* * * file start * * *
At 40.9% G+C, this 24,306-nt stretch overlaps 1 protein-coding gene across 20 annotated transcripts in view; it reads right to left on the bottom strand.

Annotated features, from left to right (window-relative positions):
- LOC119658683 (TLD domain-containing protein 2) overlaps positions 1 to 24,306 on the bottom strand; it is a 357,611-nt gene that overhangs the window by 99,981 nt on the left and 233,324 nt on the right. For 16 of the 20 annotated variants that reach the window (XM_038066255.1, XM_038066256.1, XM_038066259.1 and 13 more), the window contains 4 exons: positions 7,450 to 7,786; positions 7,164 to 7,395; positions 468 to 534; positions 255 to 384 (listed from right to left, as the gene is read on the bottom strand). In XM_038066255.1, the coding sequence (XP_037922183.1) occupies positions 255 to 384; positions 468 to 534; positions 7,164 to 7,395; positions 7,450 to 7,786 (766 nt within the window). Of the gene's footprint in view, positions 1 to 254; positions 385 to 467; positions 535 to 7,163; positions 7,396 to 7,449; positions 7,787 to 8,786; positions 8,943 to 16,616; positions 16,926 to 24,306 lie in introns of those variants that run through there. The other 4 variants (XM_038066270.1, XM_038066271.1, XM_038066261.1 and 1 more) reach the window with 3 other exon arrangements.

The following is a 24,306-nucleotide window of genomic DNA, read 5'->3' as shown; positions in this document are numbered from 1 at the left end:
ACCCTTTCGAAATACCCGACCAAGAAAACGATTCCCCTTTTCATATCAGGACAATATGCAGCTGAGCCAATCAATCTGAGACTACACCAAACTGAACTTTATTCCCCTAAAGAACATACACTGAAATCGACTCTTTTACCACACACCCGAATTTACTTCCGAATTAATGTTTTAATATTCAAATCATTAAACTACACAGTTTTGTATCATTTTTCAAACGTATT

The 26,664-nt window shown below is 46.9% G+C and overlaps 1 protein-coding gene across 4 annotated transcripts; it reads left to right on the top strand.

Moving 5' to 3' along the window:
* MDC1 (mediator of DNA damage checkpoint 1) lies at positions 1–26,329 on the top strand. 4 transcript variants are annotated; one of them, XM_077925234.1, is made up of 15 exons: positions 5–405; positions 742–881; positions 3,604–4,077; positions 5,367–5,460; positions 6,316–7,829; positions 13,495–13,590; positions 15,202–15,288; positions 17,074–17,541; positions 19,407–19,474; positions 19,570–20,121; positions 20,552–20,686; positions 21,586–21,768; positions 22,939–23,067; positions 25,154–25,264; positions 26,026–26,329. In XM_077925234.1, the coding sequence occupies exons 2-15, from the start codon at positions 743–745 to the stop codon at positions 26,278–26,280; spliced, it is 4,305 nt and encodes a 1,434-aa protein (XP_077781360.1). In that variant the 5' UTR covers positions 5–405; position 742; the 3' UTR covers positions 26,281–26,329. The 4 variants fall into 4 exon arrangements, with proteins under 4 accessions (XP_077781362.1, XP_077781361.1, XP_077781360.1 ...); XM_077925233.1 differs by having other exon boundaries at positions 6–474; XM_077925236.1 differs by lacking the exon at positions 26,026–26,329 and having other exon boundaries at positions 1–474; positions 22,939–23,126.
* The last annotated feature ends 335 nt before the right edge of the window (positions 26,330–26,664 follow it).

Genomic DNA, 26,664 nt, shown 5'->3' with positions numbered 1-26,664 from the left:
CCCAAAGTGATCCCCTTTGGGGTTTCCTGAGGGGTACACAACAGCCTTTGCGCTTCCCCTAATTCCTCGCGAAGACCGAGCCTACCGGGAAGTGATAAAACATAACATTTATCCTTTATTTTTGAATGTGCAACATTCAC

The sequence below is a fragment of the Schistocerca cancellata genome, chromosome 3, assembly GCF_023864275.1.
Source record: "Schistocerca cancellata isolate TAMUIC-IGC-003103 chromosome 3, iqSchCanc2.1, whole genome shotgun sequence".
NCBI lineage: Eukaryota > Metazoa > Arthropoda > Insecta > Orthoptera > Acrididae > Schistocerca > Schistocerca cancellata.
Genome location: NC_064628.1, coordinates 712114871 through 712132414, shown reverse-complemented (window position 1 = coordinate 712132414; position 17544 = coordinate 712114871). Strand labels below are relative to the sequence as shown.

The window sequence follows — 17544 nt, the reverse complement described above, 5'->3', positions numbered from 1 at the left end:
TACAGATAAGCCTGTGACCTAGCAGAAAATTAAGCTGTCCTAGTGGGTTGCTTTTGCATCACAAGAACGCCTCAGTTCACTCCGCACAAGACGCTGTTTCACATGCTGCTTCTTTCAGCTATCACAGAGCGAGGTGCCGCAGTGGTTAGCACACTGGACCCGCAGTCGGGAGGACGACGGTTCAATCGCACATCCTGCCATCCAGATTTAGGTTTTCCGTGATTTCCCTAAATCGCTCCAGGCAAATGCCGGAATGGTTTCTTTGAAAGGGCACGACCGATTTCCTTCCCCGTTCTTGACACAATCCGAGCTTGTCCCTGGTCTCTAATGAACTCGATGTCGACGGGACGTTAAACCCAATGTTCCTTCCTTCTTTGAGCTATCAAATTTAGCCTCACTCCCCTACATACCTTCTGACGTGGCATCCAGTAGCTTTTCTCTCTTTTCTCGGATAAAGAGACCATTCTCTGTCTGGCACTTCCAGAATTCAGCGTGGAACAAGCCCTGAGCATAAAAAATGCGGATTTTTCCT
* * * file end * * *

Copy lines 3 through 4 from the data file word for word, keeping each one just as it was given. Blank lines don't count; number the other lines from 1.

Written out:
- LOC119658683 (TLD domain-containing protein 2) overlaps positions 1 to 24,306 on the bottom strand; it is a 357,611-nt gene that overhangs the window by 99,981 nt on the left and 233,324 nt on the right. For 16 of the 20 annotated variants that reach the window (XM_038066255.1, XM_038066256.1, XM_038066259.1 and 13 more), the window contains 4 exons: positions 7,450 to 7,786; positions 7,164 to 7,395; positions 468 to 534; positions 255 to 384 (listed from right to left, as the gene is read on the bottom strand). In XM_038066255.1, the coding sequence (XP_037922183.1) occupies positions 255 to 384; positions 468 to 534; positions 7,164 to 7,395; positions 7,450 to 7,786 (766 nt within the window). Of the gene's footprint in view, positions 1 to 254; positions 385 to 467; positions 535 to 7,163; positions 7,396 to 7,449; positions 7,787 to 8,786; positions 8,943 to 16,616; positions 16,926 to 24,306 lie in introns of those variants that run through there. The other 4 variants (XM_038066270.1, XM_038066271.1, XM_038066261.1 and 1 more) reach the window with 3 other exon arrangements.

The following is a 24,306-nucleotide window of genomic DNA, read 5'->3' as shown; positions in this document are numbered from 1 at the left end: